Available in-person--Harshbarger 110--and via Zoom webinar. Contact the department to subscribe to the email list (zoom link provided in announcement).
This talk explores open questions and recent findings about the co-evolution of water, rock and microbial life at kilometers-depth in the earth's crust (hypo-critical zone) over geologic timescales. New results from water, rock and microbial samples and hydrologic modeling across the Colorado Plateau show periods of deep burial, sterilization of microbial communities, and stagnation/retention of saline fluids in sedimentary rocks at depth. Recent, rapid incision of the Colorado River (<~4-6 Ma) eroded confining units and brought sediments closer to the surface in contact with circulating meteoric waters, flushing saline fluids and re-introducing microbial communities under cooler temperatures. These microbial communities have extensively cycled carbon (i.e., degraded oil and thermogenic gas and generated microbial methane) within the last few million years. These results have implications for extraction of critical resources (e.g., Li, He), storage of energy waste products (e.g., CO2, spent nuclear fuel), and extent of groundwater resources, in addition to providing insights into potential signatures for and history of life on other planets.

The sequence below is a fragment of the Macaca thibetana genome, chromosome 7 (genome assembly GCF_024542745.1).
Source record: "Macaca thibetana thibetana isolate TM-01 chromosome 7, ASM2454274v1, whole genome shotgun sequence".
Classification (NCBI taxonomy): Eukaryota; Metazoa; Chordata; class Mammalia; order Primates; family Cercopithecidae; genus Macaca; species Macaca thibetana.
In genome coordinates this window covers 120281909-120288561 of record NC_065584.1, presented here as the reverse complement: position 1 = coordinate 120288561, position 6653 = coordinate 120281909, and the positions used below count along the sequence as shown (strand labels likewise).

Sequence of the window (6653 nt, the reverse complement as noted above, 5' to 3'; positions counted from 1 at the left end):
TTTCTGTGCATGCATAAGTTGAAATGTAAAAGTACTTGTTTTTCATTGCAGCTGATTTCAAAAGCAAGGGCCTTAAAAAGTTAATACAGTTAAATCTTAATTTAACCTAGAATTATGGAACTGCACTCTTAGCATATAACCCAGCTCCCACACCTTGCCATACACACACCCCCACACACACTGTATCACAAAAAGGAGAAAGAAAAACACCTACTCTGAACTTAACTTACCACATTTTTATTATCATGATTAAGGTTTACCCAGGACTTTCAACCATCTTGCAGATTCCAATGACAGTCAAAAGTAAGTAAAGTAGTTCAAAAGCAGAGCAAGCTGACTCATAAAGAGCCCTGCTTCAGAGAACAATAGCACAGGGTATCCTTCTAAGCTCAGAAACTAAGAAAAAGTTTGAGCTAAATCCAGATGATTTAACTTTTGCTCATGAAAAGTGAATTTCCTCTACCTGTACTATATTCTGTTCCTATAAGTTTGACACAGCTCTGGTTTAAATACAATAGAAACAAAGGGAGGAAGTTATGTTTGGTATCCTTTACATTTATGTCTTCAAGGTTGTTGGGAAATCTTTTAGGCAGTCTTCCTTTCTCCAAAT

Jennifer McIntosh is a Professor and University Distinguished Scholar in the Department of Hydrology and Atmospheric Sciences at the University of Arizona (UArizona) and Joint Faculty member in the UArizona Department of Geosciences. She also held and Adjunct Research Geologist position with the United States Geological Survey from 2007-2017, and is currently an Adjunct Professor at the University of Saskatchewan in the Department of Civil and Geological Engineering. McIntosh is a Fellow of the Geological Society of America and the Canadian Institute for Advanced Research (CIFAR) Earth 4D: Subsurface Science and Exploration Program. McIntosh received a BA in geology-chemistry from Whitman College, a MS, and a PhD from the University of Michigan (2004), and the Morton K. and Jane Blaustein Postdoctoral Fellowship at Johns Hopkins University in Earth and Planetary Sciences. McIntosh is a hydrogeochemist who works at the interface of hydrology, geochemistry, and microbiology to understand micro (pore) to macro (continental scale) processes throughout the Earth's crust. She has received numerous awards for her research, teaching, and student mentoring, including the USGS Star Award, the UArizona Distinguished Scholar Award, Blitzer (teaching) Award for physics-related sciences. She regularly serves as a technical expert for the US EPA, National Academies of Science and Engineering, and Nuclear Waste Technical Review Board. Her students and postdocs have gone on to positions in academia, government agencies, and environmental consulting.
Dr. Jennifer McIntosh, UA Distinguished University Scholar and Professor, Hydrology and Atmospheric Sciences, and UA Joint Professor, Geosciences [Email: email@example.com | Google Scholar | Research Gate]